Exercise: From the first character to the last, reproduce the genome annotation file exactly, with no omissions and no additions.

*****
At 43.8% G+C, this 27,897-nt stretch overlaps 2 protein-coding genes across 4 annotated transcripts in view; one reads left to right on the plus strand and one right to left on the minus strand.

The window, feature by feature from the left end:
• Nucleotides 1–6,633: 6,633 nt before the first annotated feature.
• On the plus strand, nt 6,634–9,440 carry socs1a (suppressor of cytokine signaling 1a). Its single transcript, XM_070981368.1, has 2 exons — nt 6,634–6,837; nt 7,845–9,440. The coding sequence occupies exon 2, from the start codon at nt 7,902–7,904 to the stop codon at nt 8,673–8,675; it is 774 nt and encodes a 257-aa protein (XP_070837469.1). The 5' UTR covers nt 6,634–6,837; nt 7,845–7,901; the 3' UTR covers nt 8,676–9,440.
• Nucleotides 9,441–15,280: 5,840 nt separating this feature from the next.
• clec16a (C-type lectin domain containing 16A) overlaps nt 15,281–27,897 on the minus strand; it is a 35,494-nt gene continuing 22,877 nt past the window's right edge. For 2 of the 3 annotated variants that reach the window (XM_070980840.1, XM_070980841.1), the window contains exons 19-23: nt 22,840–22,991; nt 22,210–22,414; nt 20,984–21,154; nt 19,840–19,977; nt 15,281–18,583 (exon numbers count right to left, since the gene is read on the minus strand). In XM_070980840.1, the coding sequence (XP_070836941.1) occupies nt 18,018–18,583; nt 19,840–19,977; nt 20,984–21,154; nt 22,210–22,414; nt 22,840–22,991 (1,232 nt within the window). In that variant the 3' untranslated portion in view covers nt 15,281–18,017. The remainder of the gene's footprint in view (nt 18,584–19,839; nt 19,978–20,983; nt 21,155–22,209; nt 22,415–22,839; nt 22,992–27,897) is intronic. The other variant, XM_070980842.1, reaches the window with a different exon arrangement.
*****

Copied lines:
At 43.8% G+C, this 27,897-nt stretch overlaps 2 protein-coding genes across 4 annotated transcripts in view; one reads left to right on the plus strand and one right to left on the minus strand.

The window, feature by feature from the left end:
• Nucleotides 1–6,633: 6,633 nt before the first annotated feature.
• On the plus strand, nt 6,634–9,440 carry socs1a (suppressor of cytokine signaling 1a). Its single transcript, XM_070981368.1, has 2 exons — nt 6,634–6,837; nt 7,845–9,440. The coding sequence occupies exon 2, from the start codon at nt 7,902–7,904 to the stop codon at nt 8,673–8,675; it is 774 nt and encodes a 257-aa protein (XP_070837469.1). The 5' UTR covers nt 6,634–6,837; nt 7,845–7,901; the 3' UTR covers nt 8,676–9,440.
• Nucleotides 9,441–15,280: 5,840 nt separating this feature from the next.
• clec16a (C-type lectin domain containing 16A) overlaps nt 15,281–27,897 on the minus strand; it is a 35,494-nt gene continuing 22,877 nt past the window's right edge. For 2 of the 3 annotated variants that reach the window (XM_070980840.1, XM_070980841.1), the window contains exons 19-23: nt 22,840–22,991; nt 22,210–22,414; nt 20,984–21,154; nt 19,840–19,977; nt 15,281–18,583 (exon numbers count right to left, since the gene is read on the minus strand). In XM_070980840.1, the coding sequence (XP_070836941.1) occupies nt 18,018–18,583; nt 19,840–19,977; nt 20,984–21,154; nt 22,210–22,414; nt 22,840–22,991 (1,232 nt within the window). In that variant the 3' untranslated portion in view covers nt 15,281–18,017. The remainder of the gene's footprint in view (nt 18,584–19,839; nt 19,978–20,983; nt 21,155–22,209; nt 22,415–22,839; nt 22,992–27,897) is intronic. The other variant, XM_070980842.1, reaches the window with a different exon arrangement.